Metabolic Syndrome Predicts All-Cause Mortality in Persons with Human Immunodeficiency Virus
journal contributionposted on 13.08.2015 by Olamide D. Jarrett, Christine A. Wanke, Robin Ruthazer, Ioana Bica, Rita Isaac, Tamsin A. Knox
Any type of content formally published in an academic journal, usually following a peer-review process.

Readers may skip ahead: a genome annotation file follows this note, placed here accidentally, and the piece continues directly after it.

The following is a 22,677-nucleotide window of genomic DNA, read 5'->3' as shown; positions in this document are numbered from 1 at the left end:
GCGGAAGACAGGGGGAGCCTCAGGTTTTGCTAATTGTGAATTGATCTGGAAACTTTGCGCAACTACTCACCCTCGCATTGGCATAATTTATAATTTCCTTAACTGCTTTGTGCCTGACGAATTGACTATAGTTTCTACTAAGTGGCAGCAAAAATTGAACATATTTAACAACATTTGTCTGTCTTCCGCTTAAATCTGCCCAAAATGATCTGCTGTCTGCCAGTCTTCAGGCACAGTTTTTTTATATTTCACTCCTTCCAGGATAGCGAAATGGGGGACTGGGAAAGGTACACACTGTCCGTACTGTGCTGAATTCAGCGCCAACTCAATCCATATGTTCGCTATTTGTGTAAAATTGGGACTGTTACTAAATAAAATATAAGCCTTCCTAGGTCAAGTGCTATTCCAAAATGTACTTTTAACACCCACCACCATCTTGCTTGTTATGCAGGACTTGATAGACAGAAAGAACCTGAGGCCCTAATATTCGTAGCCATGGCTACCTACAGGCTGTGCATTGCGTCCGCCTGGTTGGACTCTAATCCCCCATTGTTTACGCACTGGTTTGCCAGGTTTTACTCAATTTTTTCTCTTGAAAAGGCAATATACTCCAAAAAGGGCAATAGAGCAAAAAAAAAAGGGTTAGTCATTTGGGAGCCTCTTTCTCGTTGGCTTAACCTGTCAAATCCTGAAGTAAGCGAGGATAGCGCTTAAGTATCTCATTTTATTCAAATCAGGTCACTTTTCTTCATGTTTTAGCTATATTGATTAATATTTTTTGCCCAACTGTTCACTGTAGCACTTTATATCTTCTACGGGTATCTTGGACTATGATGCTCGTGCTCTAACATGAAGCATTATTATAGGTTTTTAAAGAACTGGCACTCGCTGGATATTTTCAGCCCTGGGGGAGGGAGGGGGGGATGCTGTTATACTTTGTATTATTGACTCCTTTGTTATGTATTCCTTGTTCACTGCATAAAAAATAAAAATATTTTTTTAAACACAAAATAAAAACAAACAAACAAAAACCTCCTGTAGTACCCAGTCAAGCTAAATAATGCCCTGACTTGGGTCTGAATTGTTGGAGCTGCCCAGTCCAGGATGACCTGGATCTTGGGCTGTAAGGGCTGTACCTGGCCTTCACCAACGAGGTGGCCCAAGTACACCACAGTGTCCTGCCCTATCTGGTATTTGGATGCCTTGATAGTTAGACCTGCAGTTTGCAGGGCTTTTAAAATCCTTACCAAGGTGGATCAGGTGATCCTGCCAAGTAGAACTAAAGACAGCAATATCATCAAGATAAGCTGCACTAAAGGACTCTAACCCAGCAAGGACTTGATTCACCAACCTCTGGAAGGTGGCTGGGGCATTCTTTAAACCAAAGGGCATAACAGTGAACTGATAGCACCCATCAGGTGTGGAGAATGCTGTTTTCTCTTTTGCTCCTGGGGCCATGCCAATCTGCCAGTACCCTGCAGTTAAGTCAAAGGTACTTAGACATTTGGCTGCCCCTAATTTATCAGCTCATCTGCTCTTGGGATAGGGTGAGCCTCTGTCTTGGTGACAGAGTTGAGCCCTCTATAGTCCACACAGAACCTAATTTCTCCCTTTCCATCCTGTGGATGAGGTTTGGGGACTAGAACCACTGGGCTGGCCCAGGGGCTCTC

We examined the association between metabolic syndrome (MS) and its individual defining criteria on all-cause mortality in human immunodeficiency virus (HIV)-infected persons. We used data from 567 HIV-infected participants of the Nutrition for Healthy Living study with study visits between 9/1/2000 and 1/31/2004 and determined mortality through 12/31/2006. MS was defined using modified National Cholesterol Education Program guidelines. Cox proportional hazards for all-cause mortality were estimated for baseline MS status and for its individual defining criteria. There were 83 deaths with median follow-up of 63 months. Baseline characteristics associated with increased risk of mortality were: older age in years (univariate hazard ratio [HR] 1.04, p < 0.01), current smoking (HR 1.99, p = 0.02), current heroin use (HR 1.97, p = 0.02), living in poverty (HR 2.0, p < 0.01), higher mean HIV viral load (HR 1.81, p < 0.01), and having a BMI < 18 (HR 5.84, p < 0.01). For MS and its criteria, only low HDL was associated with increased risk of mortality on univariate analysis (HR 1.84, p = 0.01). However, metabolic syndrome (adjusted HR 2.31, p = 0.02) and high triglycerides (adjusted HR 3.97, p < 0.01) were significantly associated with mortality beyond 36 months follow-up. MS, low HDL, and high triglycerides are associated with an increased risk of mortality in HIV-infected individuals.